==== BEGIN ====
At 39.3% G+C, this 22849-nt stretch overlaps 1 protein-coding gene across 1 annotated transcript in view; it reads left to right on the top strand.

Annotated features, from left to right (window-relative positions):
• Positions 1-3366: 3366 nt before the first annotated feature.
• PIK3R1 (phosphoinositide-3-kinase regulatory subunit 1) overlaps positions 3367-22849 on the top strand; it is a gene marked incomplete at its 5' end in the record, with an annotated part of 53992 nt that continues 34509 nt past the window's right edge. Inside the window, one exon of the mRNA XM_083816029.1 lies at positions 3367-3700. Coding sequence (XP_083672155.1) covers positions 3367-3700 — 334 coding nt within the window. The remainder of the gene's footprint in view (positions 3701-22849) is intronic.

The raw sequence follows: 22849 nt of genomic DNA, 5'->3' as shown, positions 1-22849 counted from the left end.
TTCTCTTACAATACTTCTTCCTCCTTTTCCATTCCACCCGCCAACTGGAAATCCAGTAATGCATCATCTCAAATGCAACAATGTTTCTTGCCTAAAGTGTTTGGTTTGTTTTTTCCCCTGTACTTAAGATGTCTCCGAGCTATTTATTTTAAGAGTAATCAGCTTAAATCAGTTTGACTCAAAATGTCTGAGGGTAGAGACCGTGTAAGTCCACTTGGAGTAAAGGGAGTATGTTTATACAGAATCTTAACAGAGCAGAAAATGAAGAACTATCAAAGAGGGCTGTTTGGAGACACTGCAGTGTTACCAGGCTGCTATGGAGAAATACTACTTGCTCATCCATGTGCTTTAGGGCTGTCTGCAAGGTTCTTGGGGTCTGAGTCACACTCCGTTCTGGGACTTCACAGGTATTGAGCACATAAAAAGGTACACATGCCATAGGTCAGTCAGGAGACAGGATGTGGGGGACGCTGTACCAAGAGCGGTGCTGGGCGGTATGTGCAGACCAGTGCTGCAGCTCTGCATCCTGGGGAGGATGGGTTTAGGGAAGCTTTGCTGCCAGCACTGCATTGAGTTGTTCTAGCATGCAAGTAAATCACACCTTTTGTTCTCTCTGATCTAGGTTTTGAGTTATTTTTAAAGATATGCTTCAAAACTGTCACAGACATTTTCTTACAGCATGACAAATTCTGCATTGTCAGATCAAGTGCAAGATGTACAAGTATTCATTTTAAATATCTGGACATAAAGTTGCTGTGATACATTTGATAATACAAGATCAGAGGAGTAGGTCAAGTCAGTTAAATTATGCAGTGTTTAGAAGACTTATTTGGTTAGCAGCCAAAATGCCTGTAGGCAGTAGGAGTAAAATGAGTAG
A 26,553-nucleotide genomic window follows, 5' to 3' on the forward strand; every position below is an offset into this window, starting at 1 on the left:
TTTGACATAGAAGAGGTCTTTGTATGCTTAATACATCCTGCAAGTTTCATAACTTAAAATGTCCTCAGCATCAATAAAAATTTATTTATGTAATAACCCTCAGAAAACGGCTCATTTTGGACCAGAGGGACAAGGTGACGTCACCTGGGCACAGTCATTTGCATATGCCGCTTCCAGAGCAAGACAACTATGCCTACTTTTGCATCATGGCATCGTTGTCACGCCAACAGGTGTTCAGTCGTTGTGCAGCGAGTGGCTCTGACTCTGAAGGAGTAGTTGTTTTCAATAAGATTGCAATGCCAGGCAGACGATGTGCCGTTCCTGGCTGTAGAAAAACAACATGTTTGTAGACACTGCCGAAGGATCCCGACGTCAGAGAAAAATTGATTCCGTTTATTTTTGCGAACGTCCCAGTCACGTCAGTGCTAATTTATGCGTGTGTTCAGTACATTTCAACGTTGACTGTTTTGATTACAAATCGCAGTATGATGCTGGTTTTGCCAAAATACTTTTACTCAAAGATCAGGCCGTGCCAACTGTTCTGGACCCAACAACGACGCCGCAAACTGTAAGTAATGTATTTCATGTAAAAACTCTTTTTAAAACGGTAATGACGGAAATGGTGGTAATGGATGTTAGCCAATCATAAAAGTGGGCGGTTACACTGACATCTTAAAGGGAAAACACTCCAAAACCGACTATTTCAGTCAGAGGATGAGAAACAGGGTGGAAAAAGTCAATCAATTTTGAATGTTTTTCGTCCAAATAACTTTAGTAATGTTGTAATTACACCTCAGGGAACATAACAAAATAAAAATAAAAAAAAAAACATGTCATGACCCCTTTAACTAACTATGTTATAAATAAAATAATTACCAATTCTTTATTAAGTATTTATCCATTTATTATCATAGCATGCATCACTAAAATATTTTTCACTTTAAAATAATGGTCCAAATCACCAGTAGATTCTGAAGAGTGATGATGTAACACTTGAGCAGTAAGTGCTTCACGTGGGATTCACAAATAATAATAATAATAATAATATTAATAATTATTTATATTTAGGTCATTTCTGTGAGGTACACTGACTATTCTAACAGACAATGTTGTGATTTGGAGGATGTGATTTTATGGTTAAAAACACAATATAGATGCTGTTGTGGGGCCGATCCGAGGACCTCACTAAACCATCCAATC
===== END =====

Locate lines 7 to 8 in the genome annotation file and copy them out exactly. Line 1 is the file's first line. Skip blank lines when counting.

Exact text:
A 26,553-nucleotide genomic window follows, 5' to 3' on the forward strand; every position below is an offset into this window, starting at 1 on the left:
TTTGACATAGAAGAGGTCTTTGTATGCTTAATACATCCTGCAAGTTTCATAACTTAAAATGTCCTCAGCATCAATAAAAATTTATTTATGTAATAACCCTCAGAAAACGGCTCATTTTGGACCAGAGGGACAAGGTGACGTCACCTGGGCACAGTCATTTGCATATGCCGCTTCCAGAGCAAGACAACTATGCCTACTTTTGCATCATGGCATCGTTGTCACGCCAACAGGTGTTCAGTCGTTGTGCAGCGAGTGGCTCTGACTCTGAAGGAGTAGTTGTTTTCAATAAGATTGCAATGCCAGGCAGACGATGTGCCGTTCCTGGCTGTAGAAAAACAACATGTTTGTAGACACTGCCGAAGGATCCCGACGTCAGAGAAAAATTGATTCCGTTTATTTTTGCGAACGTCCCAGTCACGTCAGTGCTAATTTATGCGTGTGTTCAGTACATTTCAACGTTGACTGTTTTGATTACAAATCGCAGTATGATGCTGGTTTTGCCAAAATACTTTTACTCAAAGATCAGGCCGTGCCAACTGTTCTGGACCCAACAACGACGCCGCAAACTGTAAGTAATGTATTTCATGTAAAAACTCTTTTTAAAACGGTAATGACGGAAATGGTGGTAATGGATGTTAGCCAATCATAAAAGTGGGCGGTTACACTGACATCTTAAAGGGAAAACACTCCAAAACCGACTATTTCAGTCAGAGGATGAGAAACAGGGTGGAAAAAGTCAATCAATTTTGAATGTTTTTCGTCCAAATAACTTTAGTAATGTTGTAATTACACCTCAGGGAACATAACAAAATAAAAATAAAAAAAAAAACATGTCATGACCCCTTTAACTAACTATGTTATAAATAAAATAATTACCAATTCTTTATTAAGTATTTATCCATTTATTATCATAGCATGCATCACTAAAATATTTTTCACTTTAAAATAATGGTCCAAATCACCAGTAGATTCTGAAGAGTGATGATGTAACACTTGAGCAGTAAGTGCTTCACGTGGGATTCACAAATAATAATAATAATAATAATATTAATAATTATTTATATTTAGGTCATTTCTGTGAGGTACACTGACTATTCTAACAGACAATGTTGTGATTTGGAGGATGTGATTTTATGGTTAAAAACACAATATAGATGCTGTTGTGGGGCCGATCCGAGGACCTCACTAAACCATCCAATC